Suppose you have a number $N$ and an interval: $[\min, \max]$–where $\min$ and $\max$ are two known numbers creating a closed interval (including themselves).

I want to have a function that for a given $N$ will return the same $\text{result}$ number located in the specified interval ($\min \le \text{result} \le \max$), but preferably to cover the whole interval (at least, as much as possible).

Are there any known implementations/solutions/algorithms for this kind of problem?

I'm currently thinking if using modulo-n classes would be a solution:

$$f (N, \min, \max) = N \mathbin{\%} (\max + 1 - \min) + \min$$

($x \mathbin{\%} y$ being the rest of $x / y$)


\begin{align} f(42, 4, 6) & = 4 \\ f(43, 4, 6) & = 5 \\ f(44, 4, 6) & = 6 \\ f(45, 4, 6) & = 4 \\ & \ \ \vdots \end{align}

This is covering the entire interval which is great.

Can this be improved? What other solutions are there?

It's not a problem if there are multiple $N$ values for which the result is same as long the function is not a very general thing (e.g. constant) or the interval is not covered (possible return values are not part of the whole interval. e.g. last/first digit–that will be a value between $0$ and $9$, so obviously not something I'm looking for).

Currently I need only integers, but I'm open to see how this can be extended to real/complex numbers.

  • $\begingroup$ Could you give an example, as I feel your question is not very clear, for a given N in a range, gives you the same result, What do you mean by that? $\endgroup$ – Satish Ramanathan Dec 19 '15 at 20:13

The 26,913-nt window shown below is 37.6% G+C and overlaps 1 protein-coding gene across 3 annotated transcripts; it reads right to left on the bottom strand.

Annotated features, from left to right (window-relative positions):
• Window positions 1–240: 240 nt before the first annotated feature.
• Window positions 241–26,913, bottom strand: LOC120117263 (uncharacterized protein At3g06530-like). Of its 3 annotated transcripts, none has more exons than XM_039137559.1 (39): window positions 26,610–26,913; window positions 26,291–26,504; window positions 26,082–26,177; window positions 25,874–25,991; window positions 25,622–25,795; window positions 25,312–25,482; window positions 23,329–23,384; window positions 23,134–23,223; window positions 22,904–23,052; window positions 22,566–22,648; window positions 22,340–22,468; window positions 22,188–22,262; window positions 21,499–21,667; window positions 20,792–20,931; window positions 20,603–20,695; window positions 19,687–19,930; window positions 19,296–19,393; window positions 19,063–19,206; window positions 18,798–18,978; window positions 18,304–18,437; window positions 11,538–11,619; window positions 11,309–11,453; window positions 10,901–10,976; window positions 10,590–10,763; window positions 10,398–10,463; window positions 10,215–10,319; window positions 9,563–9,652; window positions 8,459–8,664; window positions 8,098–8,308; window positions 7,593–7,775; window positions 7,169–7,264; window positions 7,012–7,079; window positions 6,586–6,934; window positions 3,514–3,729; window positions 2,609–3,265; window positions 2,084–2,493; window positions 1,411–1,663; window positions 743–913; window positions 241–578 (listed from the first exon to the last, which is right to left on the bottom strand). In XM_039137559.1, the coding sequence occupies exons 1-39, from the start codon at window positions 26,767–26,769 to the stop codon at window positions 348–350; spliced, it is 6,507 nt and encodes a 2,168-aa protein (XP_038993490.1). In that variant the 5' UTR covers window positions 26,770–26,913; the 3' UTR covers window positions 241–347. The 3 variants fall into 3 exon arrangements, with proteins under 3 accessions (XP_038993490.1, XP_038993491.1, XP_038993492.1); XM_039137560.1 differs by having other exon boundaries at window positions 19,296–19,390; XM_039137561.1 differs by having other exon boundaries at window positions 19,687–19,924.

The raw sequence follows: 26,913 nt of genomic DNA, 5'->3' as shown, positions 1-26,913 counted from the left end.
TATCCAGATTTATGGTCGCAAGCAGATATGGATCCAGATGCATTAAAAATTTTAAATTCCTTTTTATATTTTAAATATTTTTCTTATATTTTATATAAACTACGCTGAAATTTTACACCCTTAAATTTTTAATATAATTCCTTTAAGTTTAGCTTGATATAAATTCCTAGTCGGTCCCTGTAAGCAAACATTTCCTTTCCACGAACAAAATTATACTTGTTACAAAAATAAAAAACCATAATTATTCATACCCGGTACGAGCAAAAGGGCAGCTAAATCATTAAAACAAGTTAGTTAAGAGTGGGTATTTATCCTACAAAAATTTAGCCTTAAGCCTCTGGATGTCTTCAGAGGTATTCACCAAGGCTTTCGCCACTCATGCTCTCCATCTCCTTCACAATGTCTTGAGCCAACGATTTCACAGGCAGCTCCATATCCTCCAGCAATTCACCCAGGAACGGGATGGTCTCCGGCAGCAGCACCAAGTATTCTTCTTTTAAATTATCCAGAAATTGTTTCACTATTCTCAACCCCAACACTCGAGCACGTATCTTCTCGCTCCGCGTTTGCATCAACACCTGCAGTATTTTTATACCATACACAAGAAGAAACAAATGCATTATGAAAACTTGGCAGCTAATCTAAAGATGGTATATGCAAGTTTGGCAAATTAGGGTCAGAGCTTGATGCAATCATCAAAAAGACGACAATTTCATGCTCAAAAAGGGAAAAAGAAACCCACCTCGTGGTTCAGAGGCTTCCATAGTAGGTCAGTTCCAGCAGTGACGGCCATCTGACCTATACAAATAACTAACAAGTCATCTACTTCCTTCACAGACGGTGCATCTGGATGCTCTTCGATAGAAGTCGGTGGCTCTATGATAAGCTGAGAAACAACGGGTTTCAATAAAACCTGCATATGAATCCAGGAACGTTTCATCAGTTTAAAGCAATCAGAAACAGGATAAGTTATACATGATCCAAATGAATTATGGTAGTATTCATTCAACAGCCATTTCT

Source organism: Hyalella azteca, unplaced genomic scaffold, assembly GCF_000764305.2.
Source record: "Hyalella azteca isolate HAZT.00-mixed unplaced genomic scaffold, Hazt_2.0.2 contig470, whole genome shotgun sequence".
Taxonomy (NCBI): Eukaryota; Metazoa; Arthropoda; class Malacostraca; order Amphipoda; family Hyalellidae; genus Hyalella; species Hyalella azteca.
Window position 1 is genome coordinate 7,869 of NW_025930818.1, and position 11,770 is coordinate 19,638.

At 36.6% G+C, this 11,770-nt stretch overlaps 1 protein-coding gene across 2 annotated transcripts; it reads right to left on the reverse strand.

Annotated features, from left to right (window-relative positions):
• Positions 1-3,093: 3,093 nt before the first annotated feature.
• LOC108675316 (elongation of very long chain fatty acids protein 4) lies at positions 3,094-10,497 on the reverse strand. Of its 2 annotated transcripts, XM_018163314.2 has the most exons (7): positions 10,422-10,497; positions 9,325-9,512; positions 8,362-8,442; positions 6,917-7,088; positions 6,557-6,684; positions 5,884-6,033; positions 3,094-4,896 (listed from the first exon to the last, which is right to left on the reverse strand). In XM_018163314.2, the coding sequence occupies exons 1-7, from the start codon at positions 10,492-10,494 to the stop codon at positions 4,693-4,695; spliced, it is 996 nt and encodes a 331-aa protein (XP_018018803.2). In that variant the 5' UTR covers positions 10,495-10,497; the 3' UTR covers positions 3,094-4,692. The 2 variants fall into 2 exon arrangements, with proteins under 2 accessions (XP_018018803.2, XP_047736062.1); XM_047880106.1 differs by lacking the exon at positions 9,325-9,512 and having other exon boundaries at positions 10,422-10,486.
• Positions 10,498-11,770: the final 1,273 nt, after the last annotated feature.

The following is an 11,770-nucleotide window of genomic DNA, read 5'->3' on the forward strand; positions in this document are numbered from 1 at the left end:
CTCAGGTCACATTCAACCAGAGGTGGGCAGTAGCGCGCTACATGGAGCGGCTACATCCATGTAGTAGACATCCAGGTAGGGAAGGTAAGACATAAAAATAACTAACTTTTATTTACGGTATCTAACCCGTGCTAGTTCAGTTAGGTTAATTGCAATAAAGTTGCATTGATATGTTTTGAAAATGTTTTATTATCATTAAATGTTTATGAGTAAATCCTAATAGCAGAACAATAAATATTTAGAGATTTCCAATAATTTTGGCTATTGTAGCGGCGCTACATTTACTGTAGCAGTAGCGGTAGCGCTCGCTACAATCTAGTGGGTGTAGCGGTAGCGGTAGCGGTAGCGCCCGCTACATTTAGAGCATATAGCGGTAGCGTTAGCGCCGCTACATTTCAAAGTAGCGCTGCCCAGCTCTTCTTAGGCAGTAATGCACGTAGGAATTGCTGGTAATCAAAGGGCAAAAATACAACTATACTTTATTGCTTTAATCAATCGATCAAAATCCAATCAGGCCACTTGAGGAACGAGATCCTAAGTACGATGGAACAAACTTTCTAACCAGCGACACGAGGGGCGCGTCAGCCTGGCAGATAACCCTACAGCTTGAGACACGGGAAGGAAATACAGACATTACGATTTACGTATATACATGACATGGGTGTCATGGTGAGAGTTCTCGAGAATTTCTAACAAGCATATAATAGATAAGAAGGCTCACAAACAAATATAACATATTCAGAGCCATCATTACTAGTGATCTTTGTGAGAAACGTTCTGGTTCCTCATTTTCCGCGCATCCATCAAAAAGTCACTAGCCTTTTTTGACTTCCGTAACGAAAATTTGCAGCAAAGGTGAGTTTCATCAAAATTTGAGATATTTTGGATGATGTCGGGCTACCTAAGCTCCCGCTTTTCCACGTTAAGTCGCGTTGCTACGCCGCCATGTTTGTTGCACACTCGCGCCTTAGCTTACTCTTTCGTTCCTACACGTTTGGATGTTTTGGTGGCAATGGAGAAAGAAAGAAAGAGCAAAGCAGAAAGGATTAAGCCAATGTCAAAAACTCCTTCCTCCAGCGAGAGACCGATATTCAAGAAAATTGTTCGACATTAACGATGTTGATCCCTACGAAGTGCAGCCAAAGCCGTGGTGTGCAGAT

• $\begingroup$ @satishramanathan I updated the question. I'm a developer, and there we have a random function. I don't want this to be random or depend on anything that changes (e.g. time). I want for a given $N$ and range to get the same result now and after one day and after one year. $\endgroup$ – Ionică Bizău Dec 19 '15 at 20:37
  • $\begingroup$ @IonicăBizău if you want a random number generator to give you always the same sequence, use the same inital seed? Or what is your problem? $\endgroup$ – Adrian Dec 19 '15 at 22:38

A way to generalize this to the real numbers is to define a function


where the domain is $[0,b-a]$ and the range is $[a,b]$. If you want your program to output a value for any real number, simply have it subtract $b-a$ from your input until your input lies in the domain of $f(x)$.

Because the complex numbers contain two real components, any complex number $z$ in the interval $$\{z=x+iy\,|\, x\in[a,b],y\in[a,b]\}$$ can be mapped to $\mathbb{R}^2$ with the function $$g(x,y)=f(x)+if(y)$$ which has a domain $0\leq x \leq b-a,\ 0\leq y \leq b-a$.


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